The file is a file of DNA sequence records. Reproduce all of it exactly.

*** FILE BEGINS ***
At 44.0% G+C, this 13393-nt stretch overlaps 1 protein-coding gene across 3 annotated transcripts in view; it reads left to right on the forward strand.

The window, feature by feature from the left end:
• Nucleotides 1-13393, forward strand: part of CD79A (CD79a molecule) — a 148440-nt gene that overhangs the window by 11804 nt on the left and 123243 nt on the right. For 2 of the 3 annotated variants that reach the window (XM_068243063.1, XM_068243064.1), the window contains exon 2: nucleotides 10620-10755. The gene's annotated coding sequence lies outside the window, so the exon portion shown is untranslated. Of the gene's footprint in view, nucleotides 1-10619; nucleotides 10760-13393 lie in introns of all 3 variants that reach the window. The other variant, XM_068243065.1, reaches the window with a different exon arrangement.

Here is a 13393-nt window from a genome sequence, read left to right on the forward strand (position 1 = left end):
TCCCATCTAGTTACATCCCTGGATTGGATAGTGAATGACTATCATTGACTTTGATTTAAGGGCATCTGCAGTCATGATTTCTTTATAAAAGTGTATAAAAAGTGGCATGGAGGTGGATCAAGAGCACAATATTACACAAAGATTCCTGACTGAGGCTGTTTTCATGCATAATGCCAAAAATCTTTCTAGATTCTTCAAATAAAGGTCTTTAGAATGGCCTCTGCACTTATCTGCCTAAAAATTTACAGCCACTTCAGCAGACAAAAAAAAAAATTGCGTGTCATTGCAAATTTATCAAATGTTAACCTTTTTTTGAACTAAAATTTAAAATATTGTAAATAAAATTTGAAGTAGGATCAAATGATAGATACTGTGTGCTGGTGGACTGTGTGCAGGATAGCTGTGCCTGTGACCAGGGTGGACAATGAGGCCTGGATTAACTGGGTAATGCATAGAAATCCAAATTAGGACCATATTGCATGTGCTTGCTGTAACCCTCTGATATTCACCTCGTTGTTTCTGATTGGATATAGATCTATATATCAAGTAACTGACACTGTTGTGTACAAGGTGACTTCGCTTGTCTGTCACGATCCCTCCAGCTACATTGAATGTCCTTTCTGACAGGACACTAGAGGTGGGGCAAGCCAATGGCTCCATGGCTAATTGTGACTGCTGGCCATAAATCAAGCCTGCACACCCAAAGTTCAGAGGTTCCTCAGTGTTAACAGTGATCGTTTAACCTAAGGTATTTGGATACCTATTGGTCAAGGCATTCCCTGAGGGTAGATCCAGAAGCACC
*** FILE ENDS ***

At 44.0% G+C, this 13393-nt stretch overlaps 1 protein-coding gene across 3 annotated transcripts in view; it reads left to right on the forward strand.

The window, feature by feature from the left end:
• Nucleotides 1-13393, forward strand: part of CD79A (CD79a molecule) — a 148440-nt gene that overhangs the window by 11804 nt on the left and 123243 nt on the right. For 2 of the 3 annotated variants that reach the window (XM_068243063.1, XM_068243064.1), the window contains exon 2: nucleotides 10620-10755. The gene's annotated coding sequence lies outside the window, so the exon portion shown is untranslated. Of the gene's footprint in view, nucleotides 1-10619; nucleotides 10760-13393 lie in introns of all 3 variants that reach the window. The other variant, XM_068243065.1, reaches the window with a different exon arrangement.

Here is a 13393-nt window from a genome sequence, read left to right on the forward strand (position 1 = left end):
TCCCATCTAGTTACATCCCTGGATTGGATAGTGAATGACTATCATTGACTTTGATTTAAGGGCATCTGCAGTCATGATTTCTTTATAAAAGTGTATAAAAAGTGGCATGGAGGTGGATCAAGAGCACAATATTACACAAAGATTCCTGACTGAGGCTGTTTTCATGCATAATGCCAAAAATCTTTCTAGATTCTTCAAATAAAGGTCTTTAGAATGGCCTCTGCACTTATCTGCCTAAAAATTTACAGCCACTTCAGCAGACAAAAAAAAAAATTGCGTGTCATTGCAAATTTATCAAATGTTAACCTTTTTTTGAACTAAAATTTAAAATATTGTAAATAAAATTTGAAGTAGGATCAAATGATAGATACTGTGTGCTGGTGGACTGTGTGCAGGATAGCTGTGCCTGTGACCAGGGTGGACAATGAGGCCTGGATTAACTGGGTAATGCATAGAAATCCAAATTAGGACCATATTGCATGTGCTTGCTGTAACCCTCTGATATTCACCTCGTTGTTTCTGATTGGATATAGATCTATATATCAAGTAACTGACACTGTTGTGTACAAGGTGACTTCGCTTGTCTGTCACGATCCCTCCAGCTACATTGAATGTCCTTTCTGACAGGACACTAGAGGTGGGGCAAGCCAATGGCTCCATGGCTAATTGTGACTGCTGGCCATAAATCAAGCCTGCACACCCAAAGTTCAGAGGTTCCTCAGTGTTAACAGTGATCGTTTAACCTAAGGTATTTGGATACCTATTGGTCAAGGCATTCCCTGAGGGTAGATCCAGAAGCACC